Schoodic Point

Schoodic Point is one of the famous tourist sights around here, so one sunny day we drove over to see it. Along the way we stopped at a scenic lookout by Taunton Bay. Here the tide rises and falls about 12 feet. Not nearly as high at the tides the Bay of Fundy, but it's still pretty impressive. The are clams here but they don't allow clamming, which is a pity, now that we know how to do it. On the next beach we stopped at was a treasure trove of small snail shells. They completely covered the ground - you couldn't walk without crunching shells.
We got back in the car again and drove off but before too long we stopped again, this time for this view. This rocky beach has its own charm, and we were surprised how many colors were visible in the rocks - green, black, pink, grey, yellow, etc.
Back in the car one more timea, and this time we made it all the way to Schoodic Point! And it is so beautiful - wild and gorgeous with endless waves. 
The rocks that are such an important part in the landscape in other placesare the landscape here. The coastline is solid granite.
Interestingly, in a few places there is a dark line of stone running right through the lighter granite.
But sometimes that dark line is a chasm, not a filler. You want to be careful not to mistake one for another!
We climbed around on the rocks and watched the ocean for a long time, and then drove slowly around the coastline, stopping often to enjoy the changing view. Away from the point it was still rocky but in a smaller way, with more foliage. It was all good.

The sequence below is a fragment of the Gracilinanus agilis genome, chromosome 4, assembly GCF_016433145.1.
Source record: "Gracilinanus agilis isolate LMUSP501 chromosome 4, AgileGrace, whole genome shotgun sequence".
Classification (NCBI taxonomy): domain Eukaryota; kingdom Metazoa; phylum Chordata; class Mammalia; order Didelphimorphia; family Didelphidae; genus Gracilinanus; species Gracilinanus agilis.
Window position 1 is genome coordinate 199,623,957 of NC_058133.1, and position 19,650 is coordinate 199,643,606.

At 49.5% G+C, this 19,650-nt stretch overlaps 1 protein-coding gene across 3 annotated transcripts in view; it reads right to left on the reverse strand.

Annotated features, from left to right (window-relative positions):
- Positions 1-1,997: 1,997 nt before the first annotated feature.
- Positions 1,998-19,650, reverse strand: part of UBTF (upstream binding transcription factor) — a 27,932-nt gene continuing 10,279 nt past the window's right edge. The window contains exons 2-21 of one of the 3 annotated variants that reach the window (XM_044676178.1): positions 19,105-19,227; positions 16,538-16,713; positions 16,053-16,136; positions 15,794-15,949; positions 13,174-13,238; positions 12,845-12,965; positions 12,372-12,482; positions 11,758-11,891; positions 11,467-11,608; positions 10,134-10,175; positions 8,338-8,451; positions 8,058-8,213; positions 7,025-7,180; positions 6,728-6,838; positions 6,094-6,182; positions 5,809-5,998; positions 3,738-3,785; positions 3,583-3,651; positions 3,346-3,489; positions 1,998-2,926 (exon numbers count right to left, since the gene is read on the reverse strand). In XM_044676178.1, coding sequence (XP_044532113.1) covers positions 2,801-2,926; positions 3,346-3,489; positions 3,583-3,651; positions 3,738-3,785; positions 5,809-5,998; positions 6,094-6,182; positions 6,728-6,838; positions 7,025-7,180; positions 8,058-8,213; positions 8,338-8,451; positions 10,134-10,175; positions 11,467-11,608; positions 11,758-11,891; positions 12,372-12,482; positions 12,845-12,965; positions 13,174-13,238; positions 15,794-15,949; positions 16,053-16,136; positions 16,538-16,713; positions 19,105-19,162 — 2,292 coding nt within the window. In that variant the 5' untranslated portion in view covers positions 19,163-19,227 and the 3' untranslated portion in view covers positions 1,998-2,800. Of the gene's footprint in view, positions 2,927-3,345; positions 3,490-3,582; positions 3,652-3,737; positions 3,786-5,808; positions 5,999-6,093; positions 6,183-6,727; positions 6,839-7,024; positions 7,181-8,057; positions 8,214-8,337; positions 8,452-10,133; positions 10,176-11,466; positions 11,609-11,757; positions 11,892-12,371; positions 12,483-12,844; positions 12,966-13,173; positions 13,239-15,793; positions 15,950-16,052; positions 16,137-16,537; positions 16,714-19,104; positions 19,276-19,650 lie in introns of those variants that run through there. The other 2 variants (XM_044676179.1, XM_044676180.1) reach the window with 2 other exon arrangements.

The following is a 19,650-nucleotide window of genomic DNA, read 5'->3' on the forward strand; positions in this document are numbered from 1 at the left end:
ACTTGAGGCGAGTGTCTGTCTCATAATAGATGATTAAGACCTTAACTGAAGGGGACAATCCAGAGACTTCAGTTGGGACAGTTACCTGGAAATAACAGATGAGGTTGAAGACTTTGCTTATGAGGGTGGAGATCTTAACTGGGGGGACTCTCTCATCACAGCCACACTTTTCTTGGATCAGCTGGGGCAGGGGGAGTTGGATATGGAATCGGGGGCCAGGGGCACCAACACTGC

We topped it off with lunch at Chase's Restaurant, where Randy ordered the Crabmeat Rueben with hand-cut fries. All the fries and onion rings we've had in Maine have been hand-cut and hand-breaded, which is much better than the pre-packaged stuff!
We also stopped at a craft shop in town. The owner was a friendly lady who told us their busy season would start "when the bugs start crawling in". Seeing my blank look, she explained that means when the soft-shell lobsters come in closer to the shore. Soft-shell lobsters can be caught but they cannot be shipped out of state, so for a few months the local lobster prices drop, which brings more people to the area. She also said their second busy season would be "when the peepers show up". That, it turns out, means when the tourists come back to view the beautiful fall foliage. There appears to be a whole lexicon for Mainers! As we left the area, we saw a sort of a huge billboard that celebrates the local love of lobsters.

No comments:

Post a Comment